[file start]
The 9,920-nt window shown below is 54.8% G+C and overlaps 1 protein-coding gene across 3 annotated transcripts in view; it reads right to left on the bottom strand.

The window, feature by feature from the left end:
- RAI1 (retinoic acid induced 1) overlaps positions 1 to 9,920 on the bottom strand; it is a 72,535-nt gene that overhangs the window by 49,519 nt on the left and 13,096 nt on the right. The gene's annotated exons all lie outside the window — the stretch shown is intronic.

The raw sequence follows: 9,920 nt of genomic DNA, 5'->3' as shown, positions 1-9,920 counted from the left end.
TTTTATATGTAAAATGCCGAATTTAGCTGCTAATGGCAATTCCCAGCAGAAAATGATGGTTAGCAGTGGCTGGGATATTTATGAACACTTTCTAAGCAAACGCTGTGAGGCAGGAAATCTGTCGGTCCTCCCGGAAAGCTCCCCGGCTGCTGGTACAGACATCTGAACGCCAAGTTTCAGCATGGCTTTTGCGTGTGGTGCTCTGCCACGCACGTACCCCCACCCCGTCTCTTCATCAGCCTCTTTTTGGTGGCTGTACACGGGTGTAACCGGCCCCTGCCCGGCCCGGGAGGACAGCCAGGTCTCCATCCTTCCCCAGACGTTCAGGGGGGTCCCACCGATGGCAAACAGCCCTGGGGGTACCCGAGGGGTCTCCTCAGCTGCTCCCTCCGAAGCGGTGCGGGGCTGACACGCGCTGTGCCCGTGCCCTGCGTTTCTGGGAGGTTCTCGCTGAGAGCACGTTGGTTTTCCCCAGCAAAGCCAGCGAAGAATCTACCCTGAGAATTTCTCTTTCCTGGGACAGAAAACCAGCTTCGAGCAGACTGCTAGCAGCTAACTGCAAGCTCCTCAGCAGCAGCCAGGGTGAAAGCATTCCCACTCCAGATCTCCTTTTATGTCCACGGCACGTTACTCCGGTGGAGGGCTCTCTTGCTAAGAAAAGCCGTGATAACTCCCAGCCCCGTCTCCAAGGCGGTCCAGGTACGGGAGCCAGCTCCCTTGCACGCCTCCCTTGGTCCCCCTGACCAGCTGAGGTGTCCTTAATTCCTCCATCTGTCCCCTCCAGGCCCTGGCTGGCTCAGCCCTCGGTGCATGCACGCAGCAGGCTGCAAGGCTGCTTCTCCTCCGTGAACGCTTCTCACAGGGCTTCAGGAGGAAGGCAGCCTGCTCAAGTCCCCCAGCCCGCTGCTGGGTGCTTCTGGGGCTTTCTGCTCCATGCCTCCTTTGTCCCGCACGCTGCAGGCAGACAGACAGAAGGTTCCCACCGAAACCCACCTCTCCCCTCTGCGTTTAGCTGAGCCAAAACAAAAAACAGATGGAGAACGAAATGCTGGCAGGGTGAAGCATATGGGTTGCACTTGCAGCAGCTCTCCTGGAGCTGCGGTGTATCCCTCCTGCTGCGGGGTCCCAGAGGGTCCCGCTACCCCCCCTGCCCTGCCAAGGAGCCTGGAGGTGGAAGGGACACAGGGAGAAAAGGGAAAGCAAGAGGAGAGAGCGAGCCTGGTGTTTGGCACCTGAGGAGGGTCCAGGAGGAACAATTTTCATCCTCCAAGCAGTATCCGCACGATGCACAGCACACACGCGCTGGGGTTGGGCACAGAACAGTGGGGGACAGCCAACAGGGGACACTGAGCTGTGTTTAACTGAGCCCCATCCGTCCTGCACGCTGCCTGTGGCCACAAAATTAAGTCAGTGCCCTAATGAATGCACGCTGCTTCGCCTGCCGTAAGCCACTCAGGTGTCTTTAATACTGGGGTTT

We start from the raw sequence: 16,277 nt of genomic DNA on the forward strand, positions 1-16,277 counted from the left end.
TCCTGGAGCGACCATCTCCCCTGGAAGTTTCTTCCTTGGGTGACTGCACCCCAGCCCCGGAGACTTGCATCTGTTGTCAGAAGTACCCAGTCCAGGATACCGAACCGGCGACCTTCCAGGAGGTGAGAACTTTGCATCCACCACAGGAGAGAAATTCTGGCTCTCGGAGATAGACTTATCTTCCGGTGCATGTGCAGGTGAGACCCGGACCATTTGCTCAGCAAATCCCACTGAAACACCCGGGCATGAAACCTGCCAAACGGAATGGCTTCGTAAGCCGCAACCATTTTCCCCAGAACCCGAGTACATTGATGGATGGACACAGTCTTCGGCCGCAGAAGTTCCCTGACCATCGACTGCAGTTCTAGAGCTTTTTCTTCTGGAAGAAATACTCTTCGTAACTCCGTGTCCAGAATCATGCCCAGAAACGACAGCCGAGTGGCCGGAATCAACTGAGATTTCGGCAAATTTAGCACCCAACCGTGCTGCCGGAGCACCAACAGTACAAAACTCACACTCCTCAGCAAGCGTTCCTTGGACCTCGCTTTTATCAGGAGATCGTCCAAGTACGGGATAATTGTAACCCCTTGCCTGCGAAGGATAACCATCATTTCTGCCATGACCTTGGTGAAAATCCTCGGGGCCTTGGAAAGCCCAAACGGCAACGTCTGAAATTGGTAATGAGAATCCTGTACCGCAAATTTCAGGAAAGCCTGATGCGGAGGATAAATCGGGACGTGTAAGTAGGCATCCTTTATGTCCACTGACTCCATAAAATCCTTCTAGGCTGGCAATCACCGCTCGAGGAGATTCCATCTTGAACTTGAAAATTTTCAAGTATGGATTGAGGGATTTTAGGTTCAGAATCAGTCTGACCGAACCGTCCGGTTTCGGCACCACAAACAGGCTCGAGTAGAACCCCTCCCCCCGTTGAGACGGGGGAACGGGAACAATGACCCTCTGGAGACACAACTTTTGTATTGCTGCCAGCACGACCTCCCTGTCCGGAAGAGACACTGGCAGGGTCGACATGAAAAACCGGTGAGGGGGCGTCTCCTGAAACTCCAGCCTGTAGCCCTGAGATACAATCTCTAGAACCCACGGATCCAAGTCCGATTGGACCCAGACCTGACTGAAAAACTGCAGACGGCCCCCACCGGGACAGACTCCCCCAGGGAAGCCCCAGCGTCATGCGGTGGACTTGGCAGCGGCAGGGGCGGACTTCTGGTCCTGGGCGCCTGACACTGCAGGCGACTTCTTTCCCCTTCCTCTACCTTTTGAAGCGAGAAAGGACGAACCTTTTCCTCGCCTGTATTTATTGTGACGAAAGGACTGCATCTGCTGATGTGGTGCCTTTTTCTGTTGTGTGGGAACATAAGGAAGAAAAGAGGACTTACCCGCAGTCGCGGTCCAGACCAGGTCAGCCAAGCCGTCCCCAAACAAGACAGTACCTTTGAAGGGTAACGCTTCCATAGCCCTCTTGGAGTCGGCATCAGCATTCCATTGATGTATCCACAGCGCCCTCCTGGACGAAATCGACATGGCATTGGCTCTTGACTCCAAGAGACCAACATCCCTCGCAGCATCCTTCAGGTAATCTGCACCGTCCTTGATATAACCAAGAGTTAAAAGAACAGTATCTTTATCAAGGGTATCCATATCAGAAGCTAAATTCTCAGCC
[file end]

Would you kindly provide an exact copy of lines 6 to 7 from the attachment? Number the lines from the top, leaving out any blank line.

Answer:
We start from the raw sequence: 16,277 nt of genomic DNA on the forward strand, positions 1-16,277 counted from the left end.
TCCTGGAGCGACCATCTCCCCTGGAAGTTTCTTCCTTGGGTGACTGCACCCCAGCCCCGGAGACTTGCATCTGTTGTCAGAAGTACCCAGTCCAGGATACCGAACCGGCGACCTTCCAGGAGGTGAGAACTTTGCATCCACCACAGGAGAGAAATTCTGGCTCTCGGAGATAGACTTATCTTCCGGTGCATGTGCAGGTGAGACCCGGACCATTTGCTCAGCAAATCCCACTGAAACACCCGGGCATGAAACCTGCCAAACGGAATGGCTTCGTAAGCCGCAACCATTTTCCCCAGAACCCGAGTACATTGATGGATGGACACAGTCTTCGGCCGCAGAAGTTCCCTGACCATCGACTGCAGTTCTAGAGCTTTTTCTTCTGGAAGAAATACTCTTCGTAACTCCGTGTCCAGAATCATGCCCAGAAACGACAGCCGAGTGGCCGGAATCAACTGAGATTTCGGCAAATTTAGCACCCAACCGTGCTGCCGGAGCACCAACAGTACAAAACTCACACTCCTCAGCAAGCGTTCCTTGGACCTCGCTTTTATCAGGAGATCGTCCAAGTACGGGATAATTGTAACCCCTTGCCTGCGAAGGATAACCATCATTTCTGCCATGACCTTGGTGAAAATCCTCGGGGCCTTGGAAAGCCCAAACGGCAACGTCTGAAATTGGTAATGAGAATCCTGTACCGCAAATTTCAGGAAAGCCTGATGCGGAGGATAAATCGGGACGTGTAAGTAGGCATCCTTTATGTCCACTGACTCCATAAAATCCTTCTAGGCTGGCAATCACCGCTCGAGGAGATTCCATCTTGAACTTGAAAATTTTCAAGTATGGATTGAGGGATTTTAGGTTCAGAATCAGTCTGACCGAACCGTCCGGTTTCGGCACCACAAACAGGCTCGAGTAGAACCCCTCCCCCCGTTGAGACGGGGGAACGGGAACAATGACCCTCTGGAGACACAACTTTTGTATTGCTGCCAGCACGACCTCCCTGTCCGGAAGAGACACTGGCAGGGTCGACATGAAAAACCGGTGAGGGGGCGTCTCCTGAAACTCCAGCCTGTAGCCCTGAGATACAATCTCTAGAACCCACGGATCCAAGTCCGATTGGACCCAGACCTGACTGAAAAACTGCAGACGGCCCCCACCGGGACAGACTCCCCCAGGGAAGCCCCAGCGTCATGCGGTGGACTTGGCAGCGGCAGGGGCGGACTTCTGGTCCTGGGCGCCTGACACTGCAGGCGACTTCTTTCCCCTTCCTCTACCTTTTGAAGCGAGAAAGGACGAACCTTTTCCTCGCCTGTATTTATTGTGACGAAAGGACTGCATCTGCTGATGTGGTGCCTTTTTCTGTTGTGTGGGAACATAAGGAAGAAAAGAGGACTTACCCGCAGTCGCGGTCCAGACCAGGTCAGCCAAGCCGTCCCCAAACAAGACAGTACCTTTGAAGGGTAACGCTTCCATAGCCCTCTTGGAGTCGGCATCAGCATTCCATTGATGTATCCACAGCGCCCTCCTGGACGAAATCGACATGGCATTGGCTCTTGACTCCAAGAGACCAACATCCCTCGCAGCATCCTTCAGGTAATCTGCACCGTCCTTGATATAACCAAGAGTTAAAAGAACAGTATCTTTATCAAGGGTATCCATATCAGAAGCTAAATTCTCAGCC